Isolation and Characterization of an Antiproliferative Compound in the Herbal Anticancer Remedy Essiac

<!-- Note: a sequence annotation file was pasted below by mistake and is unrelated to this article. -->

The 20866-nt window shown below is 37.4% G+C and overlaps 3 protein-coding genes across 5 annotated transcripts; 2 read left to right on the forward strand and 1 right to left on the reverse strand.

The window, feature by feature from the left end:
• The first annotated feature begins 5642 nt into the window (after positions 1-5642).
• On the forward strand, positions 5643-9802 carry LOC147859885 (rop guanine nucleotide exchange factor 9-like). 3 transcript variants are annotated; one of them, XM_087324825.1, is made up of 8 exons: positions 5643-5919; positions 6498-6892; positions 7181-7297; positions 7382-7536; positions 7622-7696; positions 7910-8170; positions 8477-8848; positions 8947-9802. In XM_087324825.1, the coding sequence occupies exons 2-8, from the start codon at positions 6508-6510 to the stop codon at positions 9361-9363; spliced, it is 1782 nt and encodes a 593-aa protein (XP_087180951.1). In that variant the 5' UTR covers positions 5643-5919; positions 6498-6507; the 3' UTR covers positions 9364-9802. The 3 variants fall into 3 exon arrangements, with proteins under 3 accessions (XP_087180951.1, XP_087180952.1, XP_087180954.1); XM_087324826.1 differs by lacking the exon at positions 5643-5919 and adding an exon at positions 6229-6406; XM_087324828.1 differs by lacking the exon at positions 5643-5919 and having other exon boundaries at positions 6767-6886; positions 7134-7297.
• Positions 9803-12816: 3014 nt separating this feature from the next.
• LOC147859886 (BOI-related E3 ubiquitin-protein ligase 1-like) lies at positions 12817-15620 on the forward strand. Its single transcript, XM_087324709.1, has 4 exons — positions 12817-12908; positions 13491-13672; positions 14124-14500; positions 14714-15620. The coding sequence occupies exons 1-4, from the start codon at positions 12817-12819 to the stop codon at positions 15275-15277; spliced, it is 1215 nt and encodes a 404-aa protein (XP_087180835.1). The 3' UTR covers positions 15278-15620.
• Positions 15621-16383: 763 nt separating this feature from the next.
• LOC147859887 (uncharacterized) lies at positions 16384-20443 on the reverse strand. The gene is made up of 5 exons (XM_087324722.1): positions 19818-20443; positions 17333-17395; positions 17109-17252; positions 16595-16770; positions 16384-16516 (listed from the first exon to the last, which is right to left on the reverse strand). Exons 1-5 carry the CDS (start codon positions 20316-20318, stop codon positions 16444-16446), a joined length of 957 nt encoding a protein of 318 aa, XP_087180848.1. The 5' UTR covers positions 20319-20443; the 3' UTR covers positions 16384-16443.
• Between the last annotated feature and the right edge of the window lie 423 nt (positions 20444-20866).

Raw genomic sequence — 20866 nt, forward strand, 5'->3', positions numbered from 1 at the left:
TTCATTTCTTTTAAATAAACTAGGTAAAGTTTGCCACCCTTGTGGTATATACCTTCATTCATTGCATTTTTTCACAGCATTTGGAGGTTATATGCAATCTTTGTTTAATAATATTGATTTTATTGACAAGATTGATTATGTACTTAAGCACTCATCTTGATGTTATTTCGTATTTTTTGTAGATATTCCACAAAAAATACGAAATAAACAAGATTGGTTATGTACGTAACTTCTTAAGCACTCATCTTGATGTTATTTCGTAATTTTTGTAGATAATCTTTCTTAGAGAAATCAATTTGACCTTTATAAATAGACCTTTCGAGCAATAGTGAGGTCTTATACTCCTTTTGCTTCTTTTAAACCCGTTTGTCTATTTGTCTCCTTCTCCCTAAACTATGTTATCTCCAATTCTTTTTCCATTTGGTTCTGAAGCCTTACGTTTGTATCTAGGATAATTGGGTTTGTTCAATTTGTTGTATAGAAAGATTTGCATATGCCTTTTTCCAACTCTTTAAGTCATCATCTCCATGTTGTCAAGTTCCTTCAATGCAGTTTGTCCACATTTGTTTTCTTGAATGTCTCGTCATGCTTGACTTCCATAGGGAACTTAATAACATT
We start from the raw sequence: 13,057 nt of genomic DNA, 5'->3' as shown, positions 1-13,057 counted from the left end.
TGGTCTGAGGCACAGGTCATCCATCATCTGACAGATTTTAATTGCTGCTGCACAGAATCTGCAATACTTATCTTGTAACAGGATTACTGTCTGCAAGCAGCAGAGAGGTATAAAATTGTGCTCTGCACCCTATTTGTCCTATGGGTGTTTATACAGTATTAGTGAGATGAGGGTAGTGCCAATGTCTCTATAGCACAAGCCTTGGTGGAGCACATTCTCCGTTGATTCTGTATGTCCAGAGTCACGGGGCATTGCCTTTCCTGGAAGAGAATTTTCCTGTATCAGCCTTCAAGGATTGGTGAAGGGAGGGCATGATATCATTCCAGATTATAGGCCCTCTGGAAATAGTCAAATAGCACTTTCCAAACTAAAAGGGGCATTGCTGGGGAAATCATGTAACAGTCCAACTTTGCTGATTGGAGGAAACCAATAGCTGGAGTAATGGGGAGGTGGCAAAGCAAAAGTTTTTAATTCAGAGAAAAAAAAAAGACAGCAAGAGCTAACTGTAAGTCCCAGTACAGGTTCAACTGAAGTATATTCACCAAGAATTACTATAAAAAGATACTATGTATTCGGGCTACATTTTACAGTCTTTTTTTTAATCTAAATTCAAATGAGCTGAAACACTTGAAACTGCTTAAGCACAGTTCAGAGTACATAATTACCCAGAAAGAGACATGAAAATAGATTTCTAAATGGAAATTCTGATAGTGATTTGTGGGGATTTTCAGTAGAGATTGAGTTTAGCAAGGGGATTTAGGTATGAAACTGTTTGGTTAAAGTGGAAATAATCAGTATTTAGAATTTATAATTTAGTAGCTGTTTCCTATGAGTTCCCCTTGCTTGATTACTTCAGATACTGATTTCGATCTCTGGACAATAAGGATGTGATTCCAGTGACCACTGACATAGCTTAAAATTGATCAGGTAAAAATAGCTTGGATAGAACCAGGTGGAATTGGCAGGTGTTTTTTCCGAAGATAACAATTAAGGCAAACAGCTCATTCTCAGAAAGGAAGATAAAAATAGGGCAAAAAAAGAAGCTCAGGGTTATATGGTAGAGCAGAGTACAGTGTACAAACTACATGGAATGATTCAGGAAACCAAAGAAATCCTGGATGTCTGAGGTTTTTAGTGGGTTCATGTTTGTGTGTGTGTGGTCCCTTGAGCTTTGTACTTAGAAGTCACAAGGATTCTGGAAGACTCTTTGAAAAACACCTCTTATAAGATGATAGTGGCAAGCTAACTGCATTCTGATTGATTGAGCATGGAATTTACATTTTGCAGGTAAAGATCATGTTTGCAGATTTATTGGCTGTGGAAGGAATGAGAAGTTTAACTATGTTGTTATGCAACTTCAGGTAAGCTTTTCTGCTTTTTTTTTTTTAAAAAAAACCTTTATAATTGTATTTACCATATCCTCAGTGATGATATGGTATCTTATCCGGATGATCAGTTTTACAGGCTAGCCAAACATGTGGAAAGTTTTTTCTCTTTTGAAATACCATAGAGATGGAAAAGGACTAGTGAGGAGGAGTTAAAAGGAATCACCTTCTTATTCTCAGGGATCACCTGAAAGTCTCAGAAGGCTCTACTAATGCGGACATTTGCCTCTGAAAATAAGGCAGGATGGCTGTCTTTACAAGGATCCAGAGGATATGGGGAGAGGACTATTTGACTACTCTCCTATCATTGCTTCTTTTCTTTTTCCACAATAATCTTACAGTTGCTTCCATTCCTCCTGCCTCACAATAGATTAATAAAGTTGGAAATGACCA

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Essiac is a popular herbal tea with purported anticancer effects. Despite these claims, previous studies on Essiac have yielded contradictory results, with some reports showing increased proliferation and others showing decreased proliferation of cancerous and transformed cells in the presence of Essiac. We report that whole Essiac tea inhibits the in vitro proliferation of transformed Chinese hamster ovary (CHO) cells, as measured by a 5-carboxyfluoroscein diacetate acetoxymethyl ester cell viability assay. The antiproliferative effect is lessened when the CHO cells are engineered to overexpress the Myc oncoprotein, suggesting that Myc does not sensitize cells to Essiac-induced death. Upon liquid-liquid extraction with chloroform, acidic aqueous Essiac fractions displayed antiproliferative effects, while neutral, basic, and chloroform fractions showed either no effect or mild proliferative effects. We propose that contradictory findings from previous studies resulted from differential sensitivity in the tested cell lines to the various proliferative and antiproliferative compounds within Essiac, which cannot be deduced when whole Essiac is applied. Furthermore, our investigations suggest that Essiac contains an antiproliferative compound that becomes charged and protonated between pH 5 and 4, suggesting that it may be a large, aromatic amine. Future work in isolating this compound could provide a possible anticancer agent and help explain the paradoxical effects of Essiac on cancer cells.